Athlete Spotlight: Grace Kennel
JL Racing: What sports were you involved in growing up, and when did you start rowing?
Grace Kennel: I started rowing the summer after freshman year, after playing soccer for ten years. I joined because I felt that I needed a change and I was taller than everyone else on my soccer team. While I liked the mental and physical challenges of swimming and running, which I did during the summers, I hated having all the eyes on me while I was doing it. My dad suggested that I row, and I’ve never looked back.
JL: What is your major at Purdue? Do you find it difficult to balance the workload of being a student and an athlete?
Grace: I’m enrolled in the chemical engineering program at Purdue, concentrating in Food Science and Biology. On top of this, I oversee two engineering project teams that work within the engineering school to develop sustainability initiatives around campus. Doing all of this on top of rowing two hours each day, traveling each weekend, and doing outreach work with the crew team is incredibly difficult, and I often struggle to stay motivated. I keep myself on track by reminding myself what I am working towards and finding the joy in the journey, doing little things like cooking for my teammates, and setting aside time for myself.
JL: What is your favorite part about being a student athlete?
Grace: I enjoy having my day segmented off. As much as I struggle at times to manage my time, it’s nice to have a couple hours every day to dedicate to something I love. This also forces me to use the rest of my time wisely so that I can give my best effort at practice. Being a student athlete has also forced me to be able to compartmentalize so that I am not worried about upcoming tests while in the boat, or upcoming pieces while in class. It has taken me out of my comfort zone for sure, but it has also forced me to grow in new and positive ways.
JL: If you could give a high school rower a tip to prep for being a collegiate rower, what would it be?
Grace: Learn how to erg. Coming from a high school that 2ked once a year, I heard over and over that “ergs don’t float.” However, eventually the people who are fast on the erg will fix their technique and if you don’t have the mental stamina to make it through tough erg pieces you will lose out on valuable training and start to fall behind. Learning how to lock in and embrace the pain of tough interval pieces, endless steady states, and rate ramps will make you not only a more marketable athlete, but significantly improve other aspects of your life as well.
JL: What is the best advice you’ve received from a coach?
Grace: During my senior year, the varsity four that I raced in qualified for nationals. Despite the fact that graduation fell on the same weekend, and my boat was composed entirely of seniors, we decided to go. We were the only boat from a team of seventy that had qualified and we weren’t ready for our season to end at states. We were fast, we stacked up well against the other midwest teams, and we were confident that we had a shot at medalling.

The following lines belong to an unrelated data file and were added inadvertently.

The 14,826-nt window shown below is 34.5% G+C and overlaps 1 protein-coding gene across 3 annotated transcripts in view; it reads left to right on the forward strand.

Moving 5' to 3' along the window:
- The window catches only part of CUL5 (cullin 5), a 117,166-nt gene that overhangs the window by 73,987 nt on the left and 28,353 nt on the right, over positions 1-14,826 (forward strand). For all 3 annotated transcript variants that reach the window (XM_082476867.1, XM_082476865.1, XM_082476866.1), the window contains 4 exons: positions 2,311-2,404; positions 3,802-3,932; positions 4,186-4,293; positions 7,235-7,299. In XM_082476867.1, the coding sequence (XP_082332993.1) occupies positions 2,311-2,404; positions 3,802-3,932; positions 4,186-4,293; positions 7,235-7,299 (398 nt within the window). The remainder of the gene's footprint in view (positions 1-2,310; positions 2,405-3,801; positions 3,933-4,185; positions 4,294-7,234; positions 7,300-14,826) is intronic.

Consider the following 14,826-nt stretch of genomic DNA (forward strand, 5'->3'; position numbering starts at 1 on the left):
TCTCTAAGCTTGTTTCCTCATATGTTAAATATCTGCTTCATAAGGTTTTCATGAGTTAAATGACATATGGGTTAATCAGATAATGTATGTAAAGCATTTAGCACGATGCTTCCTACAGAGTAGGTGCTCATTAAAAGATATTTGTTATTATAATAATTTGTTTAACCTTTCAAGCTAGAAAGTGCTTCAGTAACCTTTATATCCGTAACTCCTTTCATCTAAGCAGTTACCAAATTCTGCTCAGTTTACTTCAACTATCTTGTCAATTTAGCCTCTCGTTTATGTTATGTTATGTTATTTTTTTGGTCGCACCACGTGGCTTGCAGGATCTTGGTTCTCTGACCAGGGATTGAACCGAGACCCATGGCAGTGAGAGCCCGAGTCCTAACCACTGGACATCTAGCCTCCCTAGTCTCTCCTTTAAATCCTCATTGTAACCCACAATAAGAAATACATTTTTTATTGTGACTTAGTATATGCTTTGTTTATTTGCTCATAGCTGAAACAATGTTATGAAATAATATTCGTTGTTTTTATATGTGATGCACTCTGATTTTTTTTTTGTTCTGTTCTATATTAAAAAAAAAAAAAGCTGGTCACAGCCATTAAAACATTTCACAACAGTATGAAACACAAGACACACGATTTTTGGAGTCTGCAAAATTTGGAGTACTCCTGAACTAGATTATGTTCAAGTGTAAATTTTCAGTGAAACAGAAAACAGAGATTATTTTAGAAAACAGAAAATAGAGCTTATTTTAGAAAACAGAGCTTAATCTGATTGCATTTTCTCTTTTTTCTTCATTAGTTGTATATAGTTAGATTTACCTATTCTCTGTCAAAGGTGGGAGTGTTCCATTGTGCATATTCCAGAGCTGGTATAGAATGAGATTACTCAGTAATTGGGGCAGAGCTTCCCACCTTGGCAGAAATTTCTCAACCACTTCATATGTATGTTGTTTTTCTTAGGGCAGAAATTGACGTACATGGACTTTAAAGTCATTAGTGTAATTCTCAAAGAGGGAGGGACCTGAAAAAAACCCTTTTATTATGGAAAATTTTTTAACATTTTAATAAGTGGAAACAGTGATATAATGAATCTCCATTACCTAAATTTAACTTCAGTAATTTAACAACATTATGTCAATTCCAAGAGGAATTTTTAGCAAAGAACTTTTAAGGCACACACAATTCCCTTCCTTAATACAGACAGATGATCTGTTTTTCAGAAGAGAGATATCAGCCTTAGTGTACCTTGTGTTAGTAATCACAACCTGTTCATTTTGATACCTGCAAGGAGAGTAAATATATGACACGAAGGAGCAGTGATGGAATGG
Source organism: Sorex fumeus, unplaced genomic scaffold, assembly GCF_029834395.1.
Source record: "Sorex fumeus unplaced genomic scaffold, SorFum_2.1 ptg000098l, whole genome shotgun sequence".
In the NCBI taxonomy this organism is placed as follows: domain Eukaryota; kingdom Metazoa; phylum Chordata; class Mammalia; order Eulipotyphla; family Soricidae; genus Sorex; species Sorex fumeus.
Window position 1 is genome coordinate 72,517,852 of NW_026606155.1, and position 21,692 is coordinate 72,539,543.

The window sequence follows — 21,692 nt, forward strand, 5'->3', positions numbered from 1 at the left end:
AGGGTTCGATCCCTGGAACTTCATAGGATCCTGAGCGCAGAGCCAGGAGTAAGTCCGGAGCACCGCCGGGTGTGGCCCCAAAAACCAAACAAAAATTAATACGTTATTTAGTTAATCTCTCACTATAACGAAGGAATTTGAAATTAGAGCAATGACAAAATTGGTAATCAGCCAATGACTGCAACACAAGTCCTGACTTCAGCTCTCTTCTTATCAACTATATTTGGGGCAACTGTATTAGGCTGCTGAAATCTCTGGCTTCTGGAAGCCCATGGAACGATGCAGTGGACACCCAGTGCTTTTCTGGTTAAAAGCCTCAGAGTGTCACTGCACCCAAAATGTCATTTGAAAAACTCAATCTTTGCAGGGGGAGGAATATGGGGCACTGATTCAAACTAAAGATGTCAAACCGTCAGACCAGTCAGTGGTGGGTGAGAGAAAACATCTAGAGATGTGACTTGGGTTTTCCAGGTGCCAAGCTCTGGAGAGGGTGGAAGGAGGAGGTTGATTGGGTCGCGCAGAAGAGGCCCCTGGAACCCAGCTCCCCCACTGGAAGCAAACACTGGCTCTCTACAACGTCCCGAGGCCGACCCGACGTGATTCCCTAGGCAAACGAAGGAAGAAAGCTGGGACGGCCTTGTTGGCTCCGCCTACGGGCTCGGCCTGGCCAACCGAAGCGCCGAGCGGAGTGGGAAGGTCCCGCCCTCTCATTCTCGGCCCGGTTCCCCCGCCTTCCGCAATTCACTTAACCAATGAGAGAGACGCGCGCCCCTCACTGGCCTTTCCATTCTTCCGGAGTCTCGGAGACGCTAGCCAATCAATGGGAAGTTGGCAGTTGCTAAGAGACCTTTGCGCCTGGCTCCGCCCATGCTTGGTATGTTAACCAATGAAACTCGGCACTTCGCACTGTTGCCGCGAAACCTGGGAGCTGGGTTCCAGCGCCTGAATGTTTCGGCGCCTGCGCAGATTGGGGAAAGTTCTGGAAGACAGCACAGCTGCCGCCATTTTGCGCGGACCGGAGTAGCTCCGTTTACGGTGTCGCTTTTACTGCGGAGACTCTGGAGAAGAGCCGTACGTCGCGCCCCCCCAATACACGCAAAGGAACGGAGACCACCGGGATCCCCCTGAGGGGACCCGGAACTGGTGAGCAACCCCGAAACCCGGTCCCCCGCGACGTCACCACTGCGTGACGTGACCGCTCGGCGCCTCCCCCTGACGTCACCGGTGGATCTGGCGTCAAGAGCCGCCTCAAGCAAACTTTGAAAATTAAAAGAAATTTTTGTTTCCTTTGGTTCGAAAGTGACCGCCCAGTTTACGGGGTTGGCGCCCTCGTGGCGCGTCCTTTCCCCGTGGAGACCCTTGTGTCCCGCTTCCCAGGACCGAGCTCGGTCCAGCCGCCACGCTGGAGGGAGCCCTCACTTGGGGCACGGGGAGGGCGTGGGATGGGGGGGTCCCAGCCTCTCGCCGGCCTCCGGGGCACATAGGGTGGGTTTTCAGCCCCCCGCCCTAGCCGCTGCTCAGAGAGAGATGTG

During our semi-final, a difficult crosswind, an ill-timed crab, and a suboptimal point led to us missing the A-final qualification by a tenth of a second.
Leaving the water we were silent. Walking back to our trailer it was as if someone had died. My friend and teammate, a Villanova commit who I had never seen cry, sat silently shaking while tears streamed down her face. We had all sacrificed so much for the boat, giving up our graduation, our senior party, the last four years of our social life, all for it to end in a petite final.
Our coach sat us down, smiling the same unnerving grin he always donned when he was trying to cheer us up. We talked for a few minutes about the race, what went wrong, what went well. He told us to shape up, that we had another race in three hours. Looking around, I knew that we were all thinking the same thing:
There is nothing I want to do less than race a petite final.
Our coach must have caught on to the pity party we were all partaking in. He joined us on the ground of the slimy, unused dock we were sitting on and looked us up and down, sighing a sigh that only a forty-year old man can produce.
“Just remember guys,” he said, still smiling that disconcerting smile, “from here on out it’s all gravy.”
We were all caught so off guard by this statement that we briefly forgot that we were supposed to be sulking.
“It’s all extra,” he replied, as if it was the most obvious thing in the world. “You’re here, you're together, you got these extra races. It’s just-- It’s the gravy on top.”
We stared at him blankly, tears drying on our cheeks as we sat there stunned. Finally our stroke seat spoke up. “Do you mean it’s the cherry on top?”
He shrugged. “You could also think of it that way.”
I couldn’t help it, I burst out laughing. Soon enough, the rest of the boat joined me. Later that day, when we rowed up to the starting line, I could tell his speech had had a significant effect. Gone were the tears from earlier, the anger, the pity. We did all of our pre-race rituals. We sang at the start line, convinced our steak-starter to take a picture of us, spit in our rigors. We rowed the best race we had rowed all season and destroyed the competition.
My coach, however weird his phrasing had been, had reminded me at that moment why I rowed. I was there to win, I was there to be competitive, but I was also there to enjoy myself. I was there to race one last time with girls that had literally been in the same boat as me since freshman year. I had watched them go from scrawny freshman to D1 prospects, grown up with them, seen them at their best and worst moments.
That race allowed us one more moment together, one more start, one more sprint, one more scream of victory as we crossed the finish line. That last race with them was extra, it was just for us.
It was gravy.